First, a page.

The filmmaker said this was the beginning of one stunning revelation after another.
"But I think the biggest bombshell of all for me and for all of us was that this story is much more complicated and this conspiracy is much more deep and vast than any of us had any idea of going into it in terms of all of the parties that are involved," he said. "And that was what really blew me away."
"My hope is that those revelations, whether they are involvement of a CIA asset or collusion by a DEA insider and the betrayal or even just the human toll it has taken on all these people after all these years - just to see what it really looks like, what it felt like and how they carry it all these years later," he added.
A CIA spokesperson has previously has told Fox News that "it's ridiculous to suggest that the CIA had anything to do with the murder of a U.S. federal agent or the escape of his killer."
Russell said much of his shock and awe came from learning the extent that local drug cartels had infiltrated the public sector and said there's no doubt a correlation could be made to civil unrest currently being displayed at similar systemic issues plaguing America.
"What was so shocking to me and sort of making it was just having the veil of innocence pulled back from for me," he said. "And I'm a seasoned guy, I'm a knock-around guy. I've been around cops and crooks and dope dealers and gangsters all my life, and to find this level of sort of institutional corruption - high-level corruption where you essentially have an entire police force working at the behest of a drug cartel - we're in a place in time where it's like all bets are off, man."
"Anything that you thought you could depend on or that you thought was safe, secure or whatever - we're through the looking glass between the [coronavirus] pandemic and Black Lives Matter and the crisis in American policing," Russell continued. "Like, we're re-examining all of our most fundamental beliefs, questions, you know, everything. And so this, through whatever the kismet of the cosmos is tied directly into all that stuff. And we're at a reckoning - things need to change and people need to change how they're approaching everything. Everybody needs to change. And we're now there. And so hopefully this contributes to the conversation."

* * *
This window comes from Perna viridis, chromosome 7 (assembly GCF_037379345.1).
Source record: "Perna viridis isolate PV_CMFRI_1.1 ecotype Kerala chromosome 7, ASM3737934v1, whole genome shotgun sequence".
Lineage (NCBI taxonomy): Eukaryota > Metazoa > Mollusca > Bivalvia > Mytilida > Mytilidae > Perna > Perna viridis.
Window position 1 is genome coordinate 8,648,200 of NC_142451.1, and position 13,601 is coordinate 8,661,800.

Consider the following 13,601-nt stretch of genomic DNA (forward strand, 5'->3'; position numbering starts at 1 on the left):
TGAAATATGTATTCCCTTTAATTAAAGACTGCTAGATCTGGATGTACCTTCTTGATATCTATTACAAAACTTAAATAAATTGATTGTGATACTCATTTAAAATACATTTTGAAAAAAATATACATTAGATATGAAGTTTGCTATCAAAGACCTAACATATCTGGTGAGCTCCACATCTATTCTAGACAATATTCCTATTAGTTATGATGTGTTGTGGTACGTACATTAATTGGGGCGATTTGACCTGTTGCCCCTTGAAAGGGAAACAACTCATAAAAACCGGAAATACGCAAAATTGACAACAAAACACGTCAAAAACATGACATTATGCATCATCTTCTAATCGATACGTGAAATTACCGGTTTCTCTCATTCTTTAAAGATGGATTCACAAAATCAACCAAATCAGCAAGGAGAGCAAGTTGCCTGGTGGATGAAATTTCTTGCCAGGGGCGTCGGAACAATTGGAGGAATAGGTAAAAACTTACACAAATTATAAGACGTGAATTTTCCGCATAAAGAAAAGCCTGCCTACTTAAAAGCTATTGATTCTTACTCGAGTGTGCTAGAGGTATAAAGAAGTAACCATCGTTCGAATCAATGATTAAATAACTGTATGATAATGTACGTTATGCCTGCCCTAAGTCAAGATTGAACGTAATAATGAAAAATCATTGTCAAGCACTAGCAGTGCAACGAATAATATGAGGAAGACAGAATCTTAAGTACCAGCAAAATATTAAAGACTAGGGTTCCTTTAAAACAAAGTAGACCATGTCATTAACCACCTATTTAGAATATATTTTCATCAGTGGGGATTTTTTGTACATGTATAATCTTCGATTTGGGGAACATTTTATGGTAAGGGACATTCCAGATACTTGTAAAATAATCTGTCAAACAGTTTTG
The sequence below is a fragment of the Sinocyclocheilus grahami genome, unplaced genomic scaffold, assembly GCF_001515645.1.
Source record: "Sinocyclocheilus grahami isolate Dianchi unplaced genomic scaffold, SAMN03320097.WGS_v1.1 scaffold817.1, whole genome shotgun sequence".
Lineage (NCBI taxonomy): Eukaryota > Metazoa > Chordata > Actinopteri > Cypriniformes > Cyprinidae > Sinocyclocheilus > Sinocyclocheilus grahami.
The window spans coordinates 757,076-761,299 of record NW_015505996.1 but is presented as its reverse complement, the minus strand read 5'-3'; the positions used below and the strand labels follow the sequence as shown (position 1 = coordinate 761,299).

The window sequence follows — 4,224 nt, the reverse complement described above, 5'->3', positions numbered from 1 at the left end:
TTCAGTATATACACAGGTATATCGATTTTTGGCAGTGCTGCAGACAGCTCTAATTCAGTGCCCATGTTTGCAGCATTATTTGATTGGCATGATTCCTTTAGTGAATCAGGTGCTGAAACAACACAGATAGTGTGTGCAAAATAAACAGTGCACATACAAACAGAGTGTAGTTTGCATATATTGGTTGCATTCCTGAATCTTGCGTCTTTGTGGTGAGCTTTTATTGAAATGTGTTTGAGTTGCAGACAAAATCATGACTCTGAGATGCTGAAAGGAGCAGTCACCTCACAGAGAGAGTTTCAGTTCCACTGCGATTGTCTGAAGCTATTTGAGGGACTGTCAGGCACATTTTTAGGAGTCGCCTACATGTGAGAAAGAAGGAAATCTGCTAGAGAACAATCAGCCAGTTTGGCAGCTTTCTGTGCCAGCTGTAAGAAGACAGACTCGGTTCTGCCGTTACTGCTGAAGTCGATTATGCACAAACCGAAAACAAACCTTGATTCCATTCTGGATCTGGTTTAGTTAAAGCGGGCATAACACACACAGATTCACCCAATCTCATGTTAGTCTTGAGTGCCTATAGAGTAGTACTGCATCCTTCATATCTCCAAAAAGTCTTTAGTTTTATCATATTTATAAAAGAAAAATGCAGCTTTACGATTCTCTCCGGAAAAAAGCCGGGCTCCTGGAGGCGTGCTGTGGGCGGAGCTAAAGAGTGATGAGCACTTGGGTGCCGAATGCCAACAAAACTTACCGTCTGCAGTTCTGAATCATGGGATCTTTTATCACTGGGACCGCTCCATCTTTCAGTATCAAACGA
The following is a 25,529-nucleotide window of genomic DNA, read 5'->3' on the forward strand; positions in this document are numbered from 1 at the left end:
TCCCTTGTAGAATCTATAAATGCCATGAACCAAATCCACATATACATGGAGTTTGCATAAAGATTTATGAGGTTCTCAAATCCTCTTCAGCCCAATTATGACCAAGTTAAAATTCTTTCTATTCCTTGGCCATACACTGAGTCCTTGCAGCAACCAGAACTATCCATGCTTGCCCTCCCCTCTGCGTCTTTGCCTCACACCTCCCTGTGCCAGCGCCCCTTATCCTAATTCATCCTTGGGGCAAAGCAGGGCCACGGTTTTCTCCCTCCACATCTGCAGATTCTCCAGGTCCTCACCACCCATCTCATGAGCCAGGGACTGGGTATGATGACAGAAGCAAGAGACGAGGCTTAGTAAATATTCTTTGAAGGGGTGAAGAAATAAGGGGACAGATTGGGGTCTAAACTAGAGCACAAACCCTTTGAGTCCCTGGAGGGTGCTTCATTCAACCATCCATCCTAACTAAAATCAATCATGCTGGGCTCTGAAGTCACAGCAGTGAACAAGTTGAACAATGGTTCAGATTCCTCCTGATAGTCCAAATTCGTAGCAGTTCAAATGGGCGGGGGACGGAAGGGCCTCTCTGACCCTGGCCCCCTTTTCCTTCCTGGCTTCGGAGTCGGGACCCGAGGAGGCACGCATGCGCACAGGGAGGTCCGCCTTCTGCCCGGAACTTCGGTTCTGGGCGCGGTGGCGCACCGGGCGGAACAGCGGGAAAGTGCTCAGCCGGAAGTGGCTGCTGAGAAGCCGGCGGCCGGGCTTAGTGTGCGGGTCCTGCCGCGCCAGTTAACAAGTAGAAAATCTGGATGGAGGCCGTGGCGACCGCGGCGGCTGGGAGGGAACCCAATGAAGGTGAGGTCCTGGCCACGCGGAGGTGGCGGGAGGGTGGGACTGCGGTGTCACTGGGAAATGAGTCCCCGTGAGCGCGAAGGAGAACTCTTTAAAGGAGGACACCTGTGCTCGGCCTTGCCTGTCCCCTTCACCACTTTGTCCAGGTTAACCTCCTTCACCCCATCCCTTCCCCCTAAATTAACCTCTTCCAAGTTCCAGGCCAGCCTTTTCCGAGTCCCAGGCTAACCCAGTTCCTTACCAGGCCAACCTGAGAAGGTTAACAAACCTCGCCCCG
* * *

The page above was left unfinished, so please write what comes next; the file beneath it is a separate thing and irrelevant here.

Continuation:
Russell said his wife often jokes that while some people's compass points to true north, his, on the other hand, points to true crime. On his 15-year quest for the truth, his aim was simply to "carry my little torch of light into the darkest corners" of Camarena's story.
"I think when it finally comes out, hopefully, there is a sense of relief. And hopefully, I have honored everybody," he added. "This is a sacred undertaking, man - when people trust you with their deepest, darkest, innermost feelings. And I'm trying my very best in my whole team is trying its best to honor that. So I hope people feel we've done that."
"It's as close as you get to war in a civilian society, these crime stories are. So it's literally life and death for all these people," explained Russell. "And I'm a chronicler of the world. My tool is making a movie; it's not holding a pistol. But I want to get as close as I can to the truth of all these people's experiences. And that's the job. So, yeah, I'm definitely magnetized to it. And I'm trying to give as nuanced a version as possible."
Asked why he believes Americans carry such a fascination with the idea surrounding the mob and drug cartels - Russell said the answer is complex.
"It's exactly what I'm sort of grappling with all the time. And I guess there are two answers to it; one is America is the story of the outlaw, right? From its earliest days from 'Billy the Kid' through 'The Godfather,'" he said.
"Sometimes they're real, sometimes they're myths. Whatever it is, that's a pull and that is a defining element of the American consciousness. And I think why we consume that stuff is because it's the underworld man. We all live in the world. And you want to know what's going on in the underworld? Walk with me a little bit down into it, you know."
"The Last Narc" begins streaming July 31 on Amazon Prime Video.
Source: Fox News